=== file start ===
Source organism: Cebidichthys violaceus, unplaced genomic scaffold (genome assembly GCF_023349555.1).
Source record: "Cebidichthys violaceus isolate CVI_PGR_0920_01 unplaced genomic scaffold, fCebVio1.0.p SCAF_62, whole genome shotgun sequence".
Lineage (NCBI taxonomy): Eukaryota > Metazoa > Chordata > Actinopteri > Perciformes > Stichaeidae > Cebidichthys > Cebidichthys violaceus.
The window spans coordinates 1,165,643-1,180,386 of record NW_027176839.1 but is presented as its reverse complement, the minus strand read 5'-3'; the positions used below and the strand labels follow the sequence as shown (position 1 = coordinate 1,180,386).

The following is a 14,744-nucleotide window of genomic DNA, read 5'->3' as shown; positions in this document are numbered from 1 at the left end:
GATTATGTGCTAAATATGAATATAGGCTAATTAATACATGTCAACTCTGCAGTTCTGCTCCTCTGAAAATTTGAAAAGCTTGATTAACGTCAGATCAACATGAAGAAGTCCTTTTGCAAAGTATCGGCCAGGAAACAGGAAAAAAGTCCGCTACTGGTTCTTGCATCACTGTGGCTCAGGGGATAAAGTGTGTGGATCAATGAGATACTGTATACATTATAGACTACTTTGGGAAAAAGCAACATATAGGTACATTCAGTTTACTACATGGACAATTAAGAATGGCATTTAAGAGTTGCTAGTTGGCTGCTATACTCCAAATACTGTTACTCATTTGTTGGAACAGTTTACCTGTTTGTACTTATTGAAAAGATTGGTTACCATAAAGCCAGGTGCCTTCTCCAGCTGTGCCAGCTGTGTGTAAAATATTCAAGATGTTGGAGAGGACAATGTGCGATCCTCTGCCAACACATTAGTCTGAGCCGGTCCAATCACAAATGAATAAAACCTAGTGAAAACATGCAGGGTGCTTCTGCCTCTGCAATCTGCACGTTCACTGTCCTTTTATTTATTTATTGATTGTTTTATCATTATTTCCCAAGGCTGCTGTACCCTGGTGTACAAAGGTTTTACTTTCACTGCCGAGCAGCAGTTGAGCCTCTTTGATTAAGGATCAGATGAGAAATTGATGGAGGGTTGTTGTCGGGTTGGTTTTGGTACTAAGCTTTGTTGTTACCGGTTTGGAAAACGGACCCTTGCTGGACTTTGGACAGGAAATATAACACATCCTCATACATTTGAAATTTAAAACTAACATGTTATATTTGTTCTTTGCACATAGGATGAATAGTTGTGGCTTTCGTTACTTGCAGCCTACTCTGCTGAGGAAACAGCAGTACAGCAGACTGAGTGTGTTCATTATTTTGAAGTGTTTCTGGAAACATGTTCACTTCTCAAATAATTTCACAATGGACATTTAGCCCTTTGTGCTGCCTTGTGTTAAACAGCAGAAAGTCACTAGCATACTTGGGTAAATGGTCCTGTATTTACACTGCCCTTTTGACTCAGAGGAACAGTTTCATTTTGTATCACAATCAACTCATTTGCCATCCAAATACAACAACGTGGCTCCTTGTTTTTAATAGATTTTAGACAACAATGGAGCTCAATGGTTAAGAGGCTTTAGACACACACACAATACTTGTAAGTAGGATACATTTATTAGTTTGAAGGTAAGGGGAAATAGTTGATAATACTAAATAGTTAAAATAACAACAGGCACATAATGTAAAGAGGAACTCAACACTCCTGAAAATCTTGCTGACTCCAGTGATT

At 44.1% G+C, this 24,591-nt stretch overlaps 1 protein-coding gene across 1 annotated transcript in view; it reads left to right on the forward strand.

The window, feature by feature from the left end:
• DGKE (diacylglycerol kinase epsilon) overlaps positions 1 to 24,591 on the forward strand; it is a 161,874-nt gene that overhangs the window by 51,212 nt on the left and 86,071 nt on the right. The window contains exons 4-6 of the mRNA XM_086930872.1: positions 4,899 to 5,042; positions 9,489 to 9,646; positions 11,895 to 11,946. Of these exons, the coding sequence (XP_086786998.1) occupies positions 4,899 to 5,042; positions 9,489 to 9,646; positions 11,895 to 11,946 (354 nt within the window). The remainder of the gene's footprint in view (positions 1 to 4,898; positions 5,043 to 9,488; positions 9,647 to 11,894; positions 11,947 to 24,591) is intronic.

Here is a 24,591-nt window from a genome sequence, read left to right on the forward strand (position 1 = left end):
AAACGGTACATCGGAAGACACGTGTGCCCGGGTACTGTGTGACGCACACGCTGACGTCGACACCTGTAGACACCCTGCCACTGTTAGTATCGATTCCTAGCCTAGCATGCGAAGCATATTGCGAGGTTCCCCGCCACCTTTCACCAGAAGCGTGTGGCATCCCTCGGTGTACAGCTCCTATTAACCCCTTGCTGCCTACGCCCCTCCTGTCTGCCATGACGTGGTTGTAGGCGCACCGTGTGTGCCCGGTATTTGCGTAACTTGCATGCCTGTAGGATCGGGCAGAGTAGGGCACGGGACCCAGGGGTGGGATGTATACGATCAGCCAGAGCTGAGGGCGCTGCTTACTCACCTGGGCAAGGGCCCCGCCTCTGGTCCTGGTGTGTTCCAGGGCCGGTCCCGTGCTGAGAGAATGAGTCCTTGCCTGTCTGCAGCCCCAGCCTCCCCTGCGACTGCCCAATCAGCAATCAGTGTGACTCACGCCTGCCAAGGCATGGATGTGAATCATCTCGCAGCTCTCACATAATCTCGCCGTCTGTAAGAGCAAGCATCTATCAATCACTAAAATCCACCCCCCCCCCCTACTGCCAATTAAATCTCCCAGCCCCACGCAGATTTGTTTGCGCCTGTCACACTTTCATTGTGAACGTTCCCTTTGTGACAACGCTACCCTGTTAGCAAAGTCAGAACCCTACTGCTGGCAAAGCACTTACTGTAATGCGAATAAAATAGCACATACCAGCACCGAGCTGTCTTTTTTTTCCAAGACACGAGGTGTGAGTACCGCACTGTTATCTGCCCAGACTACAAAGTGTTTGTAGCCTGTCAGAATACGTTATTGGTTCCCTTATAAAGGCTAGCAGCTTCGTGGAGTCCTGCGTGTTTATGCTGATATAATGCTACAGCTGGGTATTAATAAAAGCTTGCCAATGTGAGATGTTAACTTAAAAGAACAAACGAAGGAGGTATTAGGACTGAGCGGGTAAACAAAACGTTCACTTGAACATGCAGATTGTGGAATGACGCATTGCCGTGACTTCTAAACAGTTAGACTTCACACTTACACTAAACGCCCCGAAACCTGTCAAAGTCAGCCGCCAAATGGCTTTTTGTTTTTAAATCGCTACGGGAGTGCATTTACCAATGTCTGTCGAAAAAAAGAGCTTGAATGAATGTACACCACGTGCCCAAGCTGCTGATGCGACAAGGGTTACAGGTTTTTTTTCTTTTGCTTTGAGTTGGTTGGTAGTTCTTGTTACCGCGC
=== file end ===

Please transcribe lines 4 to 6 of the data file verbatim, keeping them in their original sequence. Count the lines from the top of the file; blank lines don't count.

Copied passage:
The window spans coordinates 1,165,643-1,180,386 of record NW_027176839.1 but is presented as its reverse complement, the minus strand read 5'-3'; the positions used below and the strand labels follow the sequence as shown (position 1 = coordinate 1,180,386).

The following is a 14,744-nucleotide window of genomic DNA, read 5'->3' as shown; positions in this document are numbered from 1 at the left end:
GATTATGTGCTAAATATGAATATAGGCTAATTAATACATGTCAACTCTGCAGTTCTGCTCCTCTGAAAATTTGAAAAGCTTGATTAACGTCAGATCAACATGAAGAAGTCCTTTTGCAAAGTATCGGCCAGGAAACAGGAAAAAAGTCCGCTACTGGTTCTTGCATCACTGTGGCTCAGGGGATAAAGTGTGTGGATCAATGAGATACTGTATACATTATAGACTACTTTGGGAAAAAGCAACATATAGGTACATTCAGTTTACTACATGGACAATTAAGAATGGCATTTAAGAGTTGCTAGTTGGCTGCTATACTCCAAATACTGTTACTCATTTGTTGGAACAGTTTACCTGTTTGTACTTATTGAAAAGATTGGTTACCATAAAGCCAGGTGCCTTCTCCAGCTGTGCCAGCTGTGTGTAAAATATTCAAGATGTTGGAGAGGACAATGTGCGATCCTCTGCCAACACATTAGTCTGAGCCGGTCCAATCACAAATGAATAAAACCTAGTGAAAACATGCAGGGTGCTTCTGCCTCTGCAATCTGCACGTTCACTGTCCTTTTATTTATTTATTGATTGTTTTATCATTATTTCCCAAGGCTGCTGTACCCTGGTGTACAAAGGTTTTACTTTCACTGCCGAGCAGCAGTTGAGCCTCTTTGATTAAGGATCAGATGAGAAATTGATGGAGGGTTGTTGTCGGGTTGGTTTTGGTACTAAGCTTTGTTGTTACCGGTTTGGAAAACGGACCCTTGCTGGACTTTGGACAGGAAATATAACACATCCTCATACATTTGAAATTTAAAACTAACATGTTATATTTGTTCTTTGCACATAGGATGAATAGTTGTGGCTTTCGTTACTTGCAGCCTACTCTGCTGAGGAAACAGCAGTACAGCAGACTGAGTGTGTTCATTATTTTGAAGTGTTTCTGGAAACATGTTCACTTCTCAAATAATTTCACAATGGACATTTAGCCCTTTGTGCTGCCTTGTGTTAAACAGCAGAAAGTCACTAGCATACTTGGGTAAATGGTCCTGTATTTACACTGCCCTTTTGACTCAGAGGAACAGTTTCATTTTGTATCACAATCAACTCATTTGCCATCCAAATACAACAACGTGGCTCCTTGTTTTTAATAGATTTTAGACAACAATGGAGCTCAATGGTTAAGAGGCTTTAGACACACACACAATACTTGTAAGTAGGATACATTTATTAGTTTGAAGGTAAGGGGAAATAGTTGATAATACTAAATAGTTAAAATAACAACAGGCACATAATGTAAAGAGGAACTCAACACTCCTGAAAATCTTGCTGACTCCAGTGATT